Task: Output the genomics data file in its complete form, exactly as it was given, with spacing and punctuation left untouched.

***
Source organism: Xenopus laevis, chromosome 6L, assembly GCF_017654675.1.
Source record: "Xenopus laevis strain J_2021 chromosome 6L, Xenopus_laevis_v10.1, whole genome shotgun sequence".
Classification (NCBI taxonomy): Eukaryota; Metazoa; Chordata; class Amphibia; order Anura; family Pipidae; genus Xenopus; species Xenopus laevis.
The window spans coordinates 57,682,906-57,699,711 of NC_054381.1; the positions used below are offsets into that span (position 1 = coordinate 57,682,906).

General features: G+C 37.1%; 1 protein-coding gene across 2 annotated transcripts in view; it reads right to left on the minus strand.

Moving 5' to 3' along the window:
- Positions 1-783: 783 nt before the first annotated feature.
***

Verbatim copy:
Source organism: Xenopus laevis, chromosome 6L, assembly GCF_017654675.1.
Source record: "Xenopus laevis strain J_2021 chromosome 6L, Xenopus_laevis_v10.1, whole genome shotgun sequence".
Classification (NCBI taxonomy): Eukaryota; Metazoa; Chordata; class Amphibia; order Anura; family Pipidae; genus Xenopus; species Xenopus laevis.
The window spans coordinates 57,682,906-57,699,711 of NC_054381.1; the positions used below are offsets into that span (position 1 = coordinate 57,682,906).

General features: G+C 37.1%; 1 protein-coding gene across 2 annotated transcripts in view; it reads right to left on the minus strand.

Moving 5' to 3' along the window:
- Positions 1-783: 783 nt before the first annotated feature.